Obviously, it makes the entrance way look completely out of balance, but I had no choice because the Hibiscus on the right was brutally destroyed/chowed down on in early summer:
So “a chopping” I went:
The obsessive part of me could not handle how this looked while hanging in the backyard, so I eventually moved both of the Hibiscus to another part of the yard. I figured I could survive this tragedy knowing that the back deck was still “framed” by the two large arborvitae (more on that in a few).
Example #2 – Below is a photo of the entrance from my driveway to the backyard. In a moment of panic (why I don’t recall) I planted two Caryopteris ‘Sunshine Blue’ at the front of this entrance. Once again, you can see that the shrub on the left gave up and threw in the towel once it hit three inches in height:
Yet the one on the right thrived:
As much as it pained me to do it, I left this mess as is. But rest assured, they are both coming out this spring as we do the transplant dance once the ground is no longer frozen.
Example #3 – Remember the aforementioned Arborvitaes? Well that didn’t work out so well either.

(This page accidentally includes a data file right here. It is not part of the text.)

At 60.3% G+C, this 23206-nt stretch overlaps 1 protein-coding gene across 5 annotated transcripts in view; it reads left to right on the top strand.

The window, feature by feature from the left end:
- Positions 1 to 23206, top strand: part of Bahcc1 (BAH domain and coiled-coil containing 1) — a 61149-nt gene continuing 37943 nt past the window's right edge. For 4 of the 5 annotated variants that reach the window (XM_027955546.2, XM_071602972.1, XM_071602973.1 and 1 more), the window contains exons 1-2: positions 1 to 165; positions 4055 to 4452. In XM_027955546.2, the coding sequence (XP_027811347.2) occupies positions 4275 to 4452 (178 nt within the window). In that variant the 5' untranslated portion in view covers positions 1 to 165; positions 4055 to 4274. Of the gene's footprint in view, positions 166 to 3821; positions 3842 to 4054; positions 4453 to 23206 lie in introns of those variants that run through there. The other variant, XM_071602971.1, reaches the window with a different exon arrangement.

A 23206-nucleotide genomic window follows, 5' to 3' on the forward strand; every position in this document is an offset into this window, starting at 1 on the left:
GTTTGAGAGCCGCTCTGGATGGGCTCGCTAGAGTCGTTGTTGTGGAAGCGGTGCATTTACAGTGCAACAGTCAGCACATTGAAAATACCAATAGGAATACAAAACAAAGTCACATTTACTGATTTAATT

Here they are looking OK late in the summer:
And then one got hit by the dreaded bagworm:
And the other nearly ripped out by Superstorm Sandy:
Losing the Arborvitaes may be a blessing in disguise but that is besides the point.
Even if the plants chosen to frame an entrance survive and thrive, if one is larger or fuller than the other, it can defeat the purpose of attempting to frame in the first place. It’s a roll of the dice that they will develop and grow together in perfect harmony.
That is why I am going to attempt to NOT match “like plants” in these examples above next spring. I will still attempt to frame, but with varying plants and a little creativity. Hopefully it will still look and feel similar, without having to be the perfect match. Does that even make an ounce of sense?
Feel free to offer up advice, we are always accepting feedback free of charge.